I’m planning a non-fiction book over the winter. For this I’m going to try using dictation software. I stayed with a friend recently, fellow crime thriller author JS Law, who uses it and reckons to produce thousands of words a day by this method. Considering the trouble I have getting the voice-activated function on my phone to dial numbers for me when I’m driving, I’m approaching this experiment with some trepidation.
Before I start on a book, I do tend to plan quite a bit. I’ve tried the seat-of-the-pants method and it just doesn’t work for me. Instead, I go for a slightly more halfway-house approach. I plan the main events of the storyline, but not the reactions of the characters to those events, preferring to leave that aspect as a more organic process.
However, I do keep a detailed summary as I go. Just a paragraph of each chapter, with Day 1, Day 2, etc, at the start of it, and whether there’s a time gap from the previous chapter, or if the chapter break came in the middle of a scene. My instinct always used to be to finish writing a scene and end the chapter there, but I’ve found that, more frequently, it’s better to break in the middle of a scene, both to keep the chapters short and to make it that bit harder for the reader to put the book aside.
I keep a note of the gist of conversations, of any action, and if any characters are carrying injuries I need to remember for forthcoming scenes. This not only helps me keep track of the story as I’m writing, but also makes edits easier afterwards. It’s less cumbersome to work out where a subplot needs to be threaded in to a story, or two characters amalgamated, if you’re working with a 20-page summary rather than a full typescript.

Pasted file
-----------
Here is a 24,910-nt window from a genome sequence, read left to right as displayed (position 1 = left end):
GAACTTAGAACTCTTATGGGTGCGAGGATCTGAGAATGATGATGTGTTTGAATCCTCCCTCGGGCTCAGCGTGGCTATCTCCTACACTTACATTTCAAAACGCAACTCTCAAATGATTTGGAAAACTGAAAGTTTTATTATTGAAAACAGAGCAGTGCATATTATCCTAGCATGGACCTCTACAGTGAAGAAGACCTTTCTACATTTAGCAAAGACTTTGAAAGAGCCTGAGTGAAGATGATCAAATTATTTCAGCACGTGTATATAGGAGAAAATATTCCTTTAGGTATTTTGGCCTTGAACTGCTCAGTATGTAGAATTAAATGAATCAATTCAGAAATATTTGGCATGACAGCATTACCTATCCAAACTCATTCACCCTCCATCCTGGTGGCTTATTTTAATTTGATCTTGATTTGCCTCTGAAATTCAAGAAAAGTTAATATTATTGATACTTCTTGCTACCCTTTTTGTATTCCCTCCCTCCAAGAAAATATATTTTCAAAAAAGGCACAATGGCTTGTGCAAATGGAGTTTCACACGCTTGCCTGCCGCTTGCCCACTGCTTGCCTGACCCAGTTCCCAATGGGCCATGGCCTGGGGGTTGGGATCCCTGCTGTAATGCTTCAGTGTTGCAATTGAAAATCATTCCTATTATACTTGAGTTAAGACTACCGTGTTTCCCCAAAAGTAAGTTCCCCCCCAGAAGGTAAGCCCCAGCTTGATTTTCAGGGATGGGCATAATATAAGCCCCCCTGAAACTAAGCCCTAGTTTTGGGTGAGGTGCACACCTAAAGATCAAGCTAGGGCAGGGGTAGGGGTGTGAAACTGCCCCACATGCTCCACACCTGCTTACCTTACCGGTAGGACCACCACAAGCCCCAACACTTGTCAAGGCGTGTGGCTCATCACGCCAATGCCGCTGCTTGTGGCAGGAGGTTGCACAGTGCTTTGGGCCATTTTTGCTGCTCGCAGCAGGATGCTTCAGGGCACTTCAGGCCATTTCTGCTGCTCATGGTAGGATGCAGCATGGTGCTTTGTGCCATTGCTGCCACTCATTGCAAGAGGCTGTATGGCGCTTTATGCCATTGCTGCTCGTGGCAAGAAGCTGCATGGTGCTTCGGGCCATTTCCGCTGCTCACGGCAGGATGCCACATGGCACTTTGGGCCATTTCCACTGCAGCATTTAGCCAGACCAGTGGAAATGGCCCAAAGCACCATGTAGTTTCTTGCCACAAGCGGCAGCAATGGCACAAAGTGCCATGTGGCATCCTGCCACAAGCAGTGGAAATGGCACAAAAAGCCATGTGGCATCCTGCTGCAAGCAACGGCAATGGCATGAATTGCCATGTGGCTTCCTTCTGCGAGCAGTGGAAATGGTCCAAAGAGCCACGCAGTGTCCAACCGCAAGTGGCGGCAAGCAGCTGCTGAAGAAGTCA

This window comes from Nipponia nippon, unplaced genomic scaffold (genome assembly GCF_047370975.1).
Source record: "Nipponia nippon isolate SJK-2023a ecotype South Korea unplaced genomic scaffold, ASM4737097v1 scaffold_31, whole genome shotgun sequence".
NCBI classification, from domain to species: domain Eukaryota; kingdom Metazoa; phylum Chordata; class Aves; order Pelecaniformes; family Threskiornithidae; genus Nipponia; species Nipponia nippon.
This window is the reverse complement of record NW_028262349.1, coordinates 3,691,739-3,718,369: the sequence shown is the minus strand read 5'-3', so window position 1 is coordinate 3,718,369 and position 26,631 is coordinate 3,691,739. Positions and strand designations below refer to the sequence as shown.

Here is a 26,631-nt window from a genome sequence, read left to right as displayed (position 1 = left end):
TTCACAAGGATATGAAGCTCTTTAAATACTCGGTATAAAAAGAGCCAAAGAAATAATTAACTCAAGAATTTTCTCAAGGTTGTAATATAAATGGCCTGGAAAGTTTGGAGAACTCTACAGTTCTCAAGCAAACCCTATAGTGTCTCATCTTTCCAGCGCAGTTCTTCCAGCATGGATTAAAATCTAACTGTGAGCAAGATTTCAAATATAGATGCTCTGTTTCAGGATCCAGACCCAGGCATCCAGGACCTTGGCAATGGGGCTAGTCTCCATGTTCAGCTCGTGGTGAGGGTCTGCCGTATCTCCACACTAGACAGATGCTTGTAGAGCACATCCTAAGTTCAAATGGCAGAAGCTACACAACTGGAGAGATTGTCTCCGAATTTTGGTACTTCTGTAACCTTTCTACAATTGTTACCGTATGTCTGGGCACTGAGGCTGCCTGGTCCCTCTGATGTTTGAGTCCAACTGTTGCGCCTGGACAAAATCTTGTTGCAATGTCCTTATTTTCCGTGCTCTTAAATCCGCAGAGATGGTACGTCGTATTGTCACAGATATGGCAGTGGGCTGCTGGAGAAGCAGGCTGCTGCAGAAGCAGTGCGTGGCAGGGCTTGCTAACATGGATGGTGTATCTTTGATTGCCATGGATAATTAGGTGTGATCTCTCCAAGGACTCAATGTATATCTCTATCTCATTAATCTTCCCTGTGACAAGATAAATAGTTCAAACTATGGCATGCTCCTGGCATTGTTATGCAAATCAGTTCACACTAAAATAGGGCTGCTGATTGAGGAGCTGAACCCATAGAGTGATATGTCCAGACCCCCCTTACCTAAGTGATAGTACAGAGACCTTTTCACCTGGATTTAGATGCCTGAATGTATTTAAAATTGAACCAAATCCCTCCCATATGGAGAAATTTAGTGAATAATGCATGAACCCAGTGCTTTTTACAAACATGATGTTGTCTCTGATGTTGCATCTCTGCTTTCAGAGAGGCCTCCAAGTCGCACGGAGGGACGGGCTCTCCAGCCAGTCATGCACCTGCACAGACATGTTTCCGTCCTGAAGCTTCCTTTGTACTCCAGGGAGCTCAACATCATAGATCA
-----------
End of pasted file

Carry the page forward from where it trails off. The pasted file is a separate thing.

And I do try to end each day’s writing not quite at the end of a scene. Even if I only type the opening sentence of the next chapter, it’s better than opening up the computer the following day only to stare at that dreaded blank page!
About Zoë Sharp
Zoë Sharp was born in Nottinghamshire not too far from the site of Robin Hood’s famous oak tree, but ran away to sea when she was seven. (OK, her parents took her to live on a boat, but she does have an imagination, after all.) She hand-wrote her first novel at age 15, which her father kindly typed up. Publishers gave it ‘rave rejections’. She decided to write a crime novel partly because the police told her she was not allowed to beat up the two teenagers who stole her first motorcycle. She’s been creating havoc in print ever since. www.ZoeSharp.com
‘Fox Hunter’ is available to buy as an eBook from Amazon UK – https://www.amazon.co.uk/FOX-HUNTER-mystery-thriller-Charlie-ebook/dp/B0756FV4YY/ref=sr_1_1?s=books&ie=UTF8&qid=1507055156&sr=1-1&keywords=fox+hunter+zoe+sharp
You can pre-order it in hardback from Amazon UK – https://www.amazon.co.uk/Fox-Hunter-Charlie-Thrillers/dp/1681774380/ref=tmm_hrd_swatch_0?_encoding=UTF8&qid=1507055156&sr=1-1